Hand-foot-mouth disease is a common viral infection that most often begins in the throat.
Hand-foot-mouth disease (HFMD) is most commonly caused by a virus called coxsackievirus A16.
Children under age 10 are most often affected. Teens and adults can sometimes get the infection. HFMD usually occurs in the summer and early fall.
The virus can spread from person-to-person through tiny, air droplets that are released when the sick person sneezes, coughs, or blows their nose. You can catch hand-foot-mouth disease if:
- A person with the infection sneezes, coughs, or blows their nose near you.
- You touch your nose, eyes, or mouth after you have touched something contaminated by the virus, such as a toy or doorknob.
- You touch stools or fluid from the blisters of an infected person.
The virus is most easily spread the first week a person has the disease.
The time between contact with the virus and the start of symptoms is about 3 to 7 days. Symptoms include:
Exams and Tests
The health care provider will perform a physical exam. Usually, a diagnosis can be made from asking about the symptoms and the rash on the hands and feet.
There is no specific treatment for the infection other than symptom relief.
Antibiotics do not work because the infection is caused by a virus. (Antibiotics treat infections caused by bacteria, not viruses.) To relieve symptoms, the following home care can be used:
- Over-the-counter medicines, such as acetaminophen (Tylenol) or ibuprofen can be used to treat fever. Aspirin should not be given for viral illnesses in children under age 18.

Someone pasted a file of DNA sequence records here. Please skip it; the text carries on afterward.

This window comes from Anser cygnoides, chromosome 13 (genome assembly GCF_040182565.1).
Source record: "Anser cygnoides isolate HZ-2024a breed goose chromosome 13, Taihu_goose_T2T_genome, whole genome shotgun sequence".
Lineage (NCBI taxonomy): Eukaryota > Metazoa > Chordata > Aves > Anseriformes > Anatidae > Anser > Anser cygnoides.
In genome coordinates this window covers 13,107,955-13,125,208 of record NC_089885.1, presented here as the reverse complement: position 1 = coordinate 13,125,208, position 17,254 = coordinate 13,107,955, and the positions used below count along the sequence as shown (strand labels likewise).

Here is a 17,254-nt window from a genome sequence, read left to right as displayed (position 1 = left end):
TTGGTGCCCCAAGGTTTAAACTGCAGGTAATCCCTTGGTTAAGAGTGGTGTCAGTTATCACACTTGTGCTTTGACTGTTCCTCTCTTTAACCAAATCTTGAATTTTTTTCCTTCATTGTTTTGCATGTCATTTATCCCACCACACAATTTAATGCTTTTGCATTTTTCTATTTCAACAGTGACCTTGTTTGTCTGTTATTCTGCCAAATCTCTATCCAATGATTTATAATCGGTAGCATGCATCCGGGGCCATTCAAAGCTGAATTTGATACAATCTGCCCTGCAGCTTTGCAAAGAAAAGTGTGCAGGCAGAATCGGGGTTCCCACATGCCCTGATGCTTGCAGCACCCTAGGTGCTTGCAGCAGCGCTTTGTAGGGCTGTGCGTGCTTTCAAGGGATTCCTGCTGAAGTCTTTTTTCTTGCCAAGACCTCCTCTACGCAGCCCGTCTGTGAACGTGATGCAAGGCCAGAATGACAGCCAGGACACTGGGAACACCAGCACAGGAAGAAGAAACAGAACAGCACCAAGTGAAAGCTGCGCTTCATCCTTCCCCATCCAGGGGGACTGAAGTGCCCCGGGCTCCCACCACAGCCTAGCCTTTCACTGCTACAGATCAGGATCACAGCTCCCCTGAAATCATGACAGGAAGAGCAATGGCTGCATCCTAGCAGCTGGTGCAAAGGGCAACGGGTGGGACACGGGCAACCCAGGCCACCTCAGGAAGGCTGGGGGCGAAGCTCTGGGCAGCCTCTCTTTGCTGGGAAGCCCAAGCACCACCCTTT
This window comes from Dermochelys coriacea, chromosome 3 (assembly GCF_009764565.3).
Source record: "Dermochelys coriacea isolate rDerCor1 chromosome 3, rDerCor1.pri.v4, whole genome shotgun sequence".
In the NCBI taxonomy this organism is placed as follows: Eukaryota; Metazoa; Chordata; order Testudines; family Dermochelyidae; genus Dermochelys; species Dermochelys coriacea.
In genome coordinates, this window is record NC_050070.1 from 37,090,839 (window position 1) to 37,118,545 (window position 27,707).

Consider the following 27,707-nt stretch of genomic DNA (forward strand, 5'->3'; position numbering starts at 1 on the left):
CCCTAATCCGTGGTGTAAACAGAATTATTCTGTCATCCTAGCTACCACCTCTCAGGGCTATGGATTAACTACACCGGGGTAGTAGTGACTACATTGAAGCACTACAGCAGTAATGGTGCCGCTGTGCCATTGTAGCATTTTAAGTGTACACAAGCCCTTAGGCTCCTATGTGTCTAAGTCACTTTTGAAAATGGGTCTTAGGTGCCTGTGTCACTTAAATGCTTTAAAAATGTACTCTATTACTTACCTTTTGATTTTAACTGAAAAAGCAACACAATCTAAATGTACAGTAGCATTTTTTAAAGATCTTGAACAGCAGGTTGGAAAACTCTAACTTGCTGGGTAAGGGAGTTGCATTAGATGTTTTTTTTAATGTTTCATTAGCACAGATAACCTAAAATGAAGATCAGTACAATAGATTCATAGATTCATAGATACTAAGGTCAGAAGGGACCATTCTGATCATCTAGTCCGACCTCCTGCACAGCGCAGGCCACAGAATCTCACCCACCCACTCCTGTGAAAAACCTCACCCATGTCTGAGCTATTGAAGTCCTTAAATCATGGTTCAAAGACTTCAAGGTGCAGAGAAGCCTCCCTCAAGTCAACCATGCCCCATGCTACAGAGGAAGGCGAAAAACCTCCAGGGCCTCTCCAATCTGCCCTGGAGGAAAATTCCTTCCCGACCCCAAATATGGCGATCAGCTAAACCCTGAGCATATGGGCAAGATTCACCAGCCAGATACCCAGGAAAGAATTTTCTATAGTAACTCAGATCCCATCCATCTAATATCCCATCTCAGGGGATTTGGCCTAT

- Salt water mouth rinses (1/2 teaspoon, or 6 grams, of salt to 1 glass of warm water) may be soothing.
- Drink plenty of fluids. The best fluids are cold milk products. Do not drink juice or soda because their acid content causes burning pain in the ulcers.
Complete recovery occurs in 5 to 7 days.
Possible complications that may result from HFMD include:
- Loss of body fluids (dehydration)
- Seizures due to high fever (febrile seizures)
When to Contact a Medical Professional
Contact your provider if there are signs of complications, such as pain in the neck or arms and legs. Emergency symptoms include convulsions.
You should also call if:
- Medicine does not lower a high fever
- Signs of dehydration occur, such as dry skin and mucus membranes, weight loss, irritability, decreased alertness, decreased or dark urine
Avoid contact with people with HFMD. Wash your hands well and often, especially if you are in contact with people who are sick. Also teach children to wash their hands well and often.
Coxsackievirus infection; HFM disease
Dinulos JGH. Exanthems and drug eruptions. In: Dinulos JGH, ed. Habif's Clinical Dermatology. 7th ed. Philadelphia, PA: Elsevier; 2021:chap 14.
Messacar K, Abzug MJ. Nonpolio enteroviruses. In: Kliegman RM, St Geme JW, Blum NJ, Shah SS, Tasker RC, Wilson KM, eds. Nelson Textbook of Pediatrics. 21st ed. Philadelphia, PA: Elsevier; 2020:chap 277.
Romero JR. Coxsackieviruses, echoviruses, and numbered enteroviruses (EV-A71, EVD-68, EVD-70). In: Bennett JE, Dolin R, Blaser MJ, eds. Mandell, Douglas, and Bennett's Principles and Practice of Infectious Diseases. 9th ed. Philadelphia, PA: Elsevier; 2020:chap 172.
Review Date 7/19/2021
Updated by: Linda J. Vorvick, MD, Clinical Associate Professor, Department of Family Medicine, UW Medicine, School of Medicine, University of Washington, Seattle, WA. Also reviewed by David Zieve, MD, MHA, Medical Director, Brenda Conaway, Editorial Director, and the A.D.A.M. Editorial team.